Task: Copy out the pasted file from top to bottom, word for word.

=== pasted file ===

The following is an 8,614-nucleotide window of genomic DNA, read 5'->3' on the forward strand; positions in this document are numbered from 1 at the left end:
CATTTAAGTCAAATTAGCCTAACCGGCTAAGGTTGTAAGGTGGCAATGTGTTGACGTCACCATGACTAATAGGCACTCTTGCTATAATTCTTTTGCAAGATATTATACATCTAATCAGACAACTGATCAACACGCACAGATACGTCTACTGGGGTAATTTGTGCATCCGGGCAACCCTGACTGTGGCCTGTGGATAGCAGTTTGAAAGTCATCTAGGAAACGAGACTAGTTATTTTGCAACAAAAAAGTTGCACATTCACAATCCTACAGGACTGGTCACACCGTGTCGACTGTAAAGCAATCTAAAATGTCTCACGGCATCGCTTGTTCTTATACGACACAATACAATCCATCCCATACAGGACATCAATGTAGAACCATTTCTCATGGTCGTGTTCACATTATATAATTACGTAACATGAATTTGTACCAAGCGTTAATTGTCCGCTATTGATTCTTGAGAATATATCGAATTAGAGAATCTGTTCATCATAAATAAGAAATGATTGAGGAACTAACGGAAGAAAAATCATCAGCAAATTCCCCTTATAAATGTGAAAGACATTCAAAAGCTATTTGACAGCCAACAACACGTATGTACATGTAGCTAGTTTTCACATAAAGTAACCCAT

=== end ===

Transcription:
The following is an 8,614-nucleotide window of genomic DNA, read 5'->3' on the forward strand; positions in this document are numbered from 1 at the left end:
CATTTAAGTCAAATTAGCCTAACCGGCTAAGGTTGTAAGGTGGCAATGTGTTGACGTCACCATGACTAATAGGCACTCTTGCTATAATTCTTTTGCAAGATATTATACATCTAATCAGACAACTGATCAACACGCACAGATACGTCTACTGGGGTAATTTGTGCATCCGGGCAACCCTGACTGTGGCCTGTGGATAGCAGTTTGAAAGTCATCTAGGAAACGAGACTAGTTATTTTGCAACAAAAAAGTTGCACATTCACAATCCTACAGGACTGGTCACACCGTGTCGACTGTAAAGCAATCTAAAATGTCTCACGGCATCGCTTGTTCTTATACGACACAATACAATCCATCCCATACAGGACATCAATGTAGAACCATTTCTCATGGTCGTGTTCACATTATATAATTACGTAACATGAATTTGTACCAAGCGTTAATTGTCCGCTATTGATTCTTGAGAATATATCGAATTAGAGAATCTGTTCATCATAAATAAGAAATGATTGAGGAACTAACGGAAGAAAAATCATCAGCAAATTCCCCTTATAAATGTGAAAGACATTCAAAAGCTATTTGACAGCCAACAACACGTATGTACATGTAGCTAGTTTTCACATAAAGTAACCCAT